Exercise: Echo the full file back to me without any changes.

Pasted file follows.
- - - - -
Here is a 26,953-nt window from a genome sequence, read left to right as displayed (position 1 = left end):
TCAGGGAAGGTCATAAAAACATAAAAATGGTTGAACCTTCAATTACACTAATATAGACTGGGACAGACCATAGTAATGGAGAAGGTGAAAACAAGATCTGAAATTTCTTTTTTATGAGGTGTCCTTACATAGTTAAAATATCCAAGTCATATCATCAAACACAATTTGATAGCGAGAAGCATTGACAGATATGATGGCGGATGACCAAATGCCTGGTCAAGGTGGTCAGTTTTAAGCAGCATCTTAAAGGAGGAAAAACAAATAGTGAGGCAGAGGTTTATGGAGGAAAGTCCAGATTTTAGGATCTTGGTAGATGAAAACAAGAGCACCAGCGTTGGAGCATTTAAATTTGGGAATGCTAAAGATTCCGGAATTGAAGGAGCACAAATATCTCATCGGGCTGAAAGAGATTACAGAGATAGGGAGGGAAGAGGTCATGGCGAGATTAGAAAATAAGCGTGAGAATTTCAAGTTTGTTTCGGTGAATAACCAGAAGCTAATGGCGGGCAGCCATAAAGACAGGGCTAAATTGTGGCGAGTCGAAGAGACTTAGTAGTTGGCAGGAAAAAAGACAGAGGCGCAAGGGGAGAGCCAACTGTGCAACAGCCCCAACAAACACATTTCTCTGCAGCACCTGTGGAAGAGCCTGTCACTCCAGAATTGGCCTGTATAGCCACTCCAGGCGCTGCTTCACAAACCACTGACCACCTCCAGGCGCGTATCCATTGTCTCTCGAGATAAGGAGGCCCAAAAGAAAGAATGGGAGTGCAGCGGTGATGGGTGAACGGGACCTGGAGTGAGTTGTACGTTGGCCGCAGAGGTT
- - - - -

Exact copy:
Here is a 26,953-nt window from a genome sequence, read left to right as displayed (position 1 = left end):
TCAGGGAAGGTCATAAAAACATAAAAATGGTTGAACCTTCAATTACACTAATATAGACTGGGACAGACCATAGTAATGGAGAAGGTGAAAACAAGATCTGAAATTTCTTTTTTATGAGGTGTCCTTACATAGTTAAAATATCCAAGTCATATCATCAAACACAATTTGATAGCGAGAAGCATTGACAGATATGATGGCGGATGACCAAATGCCTGGTCAAGGTGGTCAGTTTTAAGCAGCATCTTAAAGGAGGAAAAACAAATAGTGAGGCAGAGGTTTATGGAGGAAAGTCCAGATTTTAGGATCTTGGTAGATGAAAACAAGAGCACCAGCGTTGGAGCATTTAAATTTGGGAATGCTAAAGATTCCGGAATTGAAGGAGCACAAATATCTCATCGGGCTGAAAGAGATTACAGAGATAGGGAGGGAAGAGGTCATGGCGAGATTAGAAAATAAGCGTGAGAATTTCAAGTTTGTTTCGGTGAATAACCAGAAGCTAATGGCGGGCAGCCATAAAGACAGGGCTAAATTGTGGCGAGTCGAAGAGACTTAGTAGTTGGCAGGAAAAAAGACAGAGGCGCAAGGGGAGAGCCAACTGTGCAACAGCCCCAACAAACACATTTCTCTGCAGCACCTGTGGAAGAGCCTGTCACTCCAGAATTGGCCTGTATAGCCACTCCAGGCGCTGCTTCACAAACCACTGACCACCTCCAGGCGCGTATCCATTGTCTCTCGAGATAAGGAGGCCCAAAAGAAAGAATGGGAGTGCAGCGGTGATGGGTGAACGGGACCTGGAGTGAGTTGTACGTTGGCCGCAGAGGTT